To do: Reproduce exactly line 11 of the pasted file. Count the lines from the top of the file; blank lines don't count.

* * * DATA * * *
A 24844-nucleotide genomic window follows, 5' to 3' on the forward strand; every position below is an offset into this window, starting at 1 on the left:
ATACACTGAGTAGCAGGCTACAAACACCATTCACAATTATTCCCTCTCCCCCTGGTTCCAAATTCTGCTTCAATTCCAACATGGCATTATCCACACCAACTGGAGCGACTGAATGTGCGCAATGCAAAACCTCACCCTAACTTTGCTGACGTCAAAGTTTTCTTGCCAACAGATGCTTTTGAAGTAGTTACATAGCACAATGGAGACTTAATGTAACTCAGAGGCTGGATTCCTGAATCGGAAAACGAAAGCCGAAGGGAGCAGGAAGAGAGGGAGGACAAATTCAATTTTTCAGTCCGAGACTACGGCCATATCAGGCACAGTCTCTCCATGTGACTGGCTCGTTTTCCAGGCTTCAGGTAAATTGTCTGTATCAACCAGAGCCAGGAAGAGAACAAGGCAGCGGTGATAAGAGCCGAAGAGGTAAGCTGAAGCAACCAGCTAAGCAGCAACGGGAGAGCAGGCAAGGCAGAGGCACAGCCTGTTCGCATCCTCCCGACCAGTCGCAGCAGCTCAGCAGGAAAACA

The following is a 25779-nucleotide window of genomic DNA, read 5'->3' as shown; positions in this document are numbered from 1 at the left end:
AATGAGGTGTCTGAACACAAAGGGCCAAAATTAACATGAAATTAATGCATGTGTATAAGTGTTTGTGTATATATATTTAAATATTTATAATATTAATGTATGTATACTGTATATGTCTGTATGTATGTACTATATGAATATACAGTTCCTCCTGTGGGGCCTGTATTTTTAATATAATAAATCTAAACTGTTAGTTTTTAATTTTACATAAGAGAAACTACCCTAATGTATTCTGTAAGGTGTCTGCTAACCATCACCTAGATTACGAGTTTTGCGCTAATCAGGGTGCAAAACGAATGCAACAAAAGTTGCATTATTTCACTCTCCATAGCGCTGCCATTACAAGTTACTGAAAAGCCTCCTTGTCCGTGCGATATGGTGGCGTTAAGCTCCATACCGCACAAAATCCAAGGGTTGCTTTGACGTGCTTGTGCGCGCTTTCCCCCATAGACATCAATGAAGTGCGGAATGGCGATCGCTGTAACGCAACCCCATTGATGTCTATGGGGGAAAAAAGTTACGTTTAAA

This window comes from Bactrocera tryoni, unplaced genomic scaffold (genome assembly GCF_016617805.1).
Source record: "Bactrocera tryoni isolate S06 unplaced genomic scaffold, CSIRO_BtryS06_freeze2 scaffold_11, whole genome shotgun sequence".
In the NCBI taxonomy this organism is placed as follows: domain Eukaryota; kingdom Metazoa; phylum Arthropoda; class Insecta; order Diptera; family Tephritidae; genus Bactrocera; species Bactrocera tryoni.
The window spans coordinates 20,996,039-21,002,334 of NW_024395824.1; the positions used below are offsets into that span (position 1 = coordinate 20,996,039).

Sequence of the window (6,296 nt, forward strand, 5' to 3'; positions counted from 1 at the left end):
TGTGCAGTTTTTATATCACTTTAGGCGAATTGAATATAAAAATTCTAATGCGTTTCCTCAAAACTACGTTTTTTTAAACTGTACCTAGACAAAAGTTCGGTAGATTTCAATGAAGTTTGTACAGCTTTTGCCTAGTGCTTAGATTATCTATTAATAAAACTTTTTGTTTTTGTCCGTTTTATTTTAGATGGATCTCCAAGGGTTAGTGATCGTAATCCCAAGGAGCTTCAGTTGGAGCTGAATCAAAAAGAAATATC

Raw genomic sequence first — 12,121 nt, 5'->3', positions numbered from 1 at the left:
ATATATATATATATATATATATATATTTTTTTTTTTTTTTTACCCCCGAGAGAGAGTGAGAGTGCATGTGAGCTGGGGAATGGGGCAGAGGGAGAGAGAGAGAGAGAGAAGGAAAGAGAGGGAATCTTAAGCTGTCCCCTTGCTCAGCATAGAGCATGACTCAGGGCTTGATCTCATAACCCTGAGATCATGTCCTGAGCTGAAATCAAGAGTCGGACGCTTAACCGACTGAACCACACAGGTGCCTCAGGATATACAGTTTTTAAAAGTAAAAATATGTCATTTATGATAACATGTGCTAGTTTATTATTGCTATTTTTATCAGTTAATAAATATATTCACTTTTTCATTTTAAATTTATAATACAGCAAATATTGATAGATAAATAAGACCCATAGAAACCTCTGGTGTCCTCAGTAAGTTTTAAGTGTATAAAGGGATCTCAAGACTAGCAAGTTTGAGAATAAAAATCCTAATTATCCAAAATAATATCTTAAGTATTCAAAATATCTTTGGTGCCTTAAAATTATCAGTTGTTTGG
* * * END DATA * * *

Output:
Raw genomic sequence first — 12,121 nt, 5'->3', positions numbered from 1 at the left: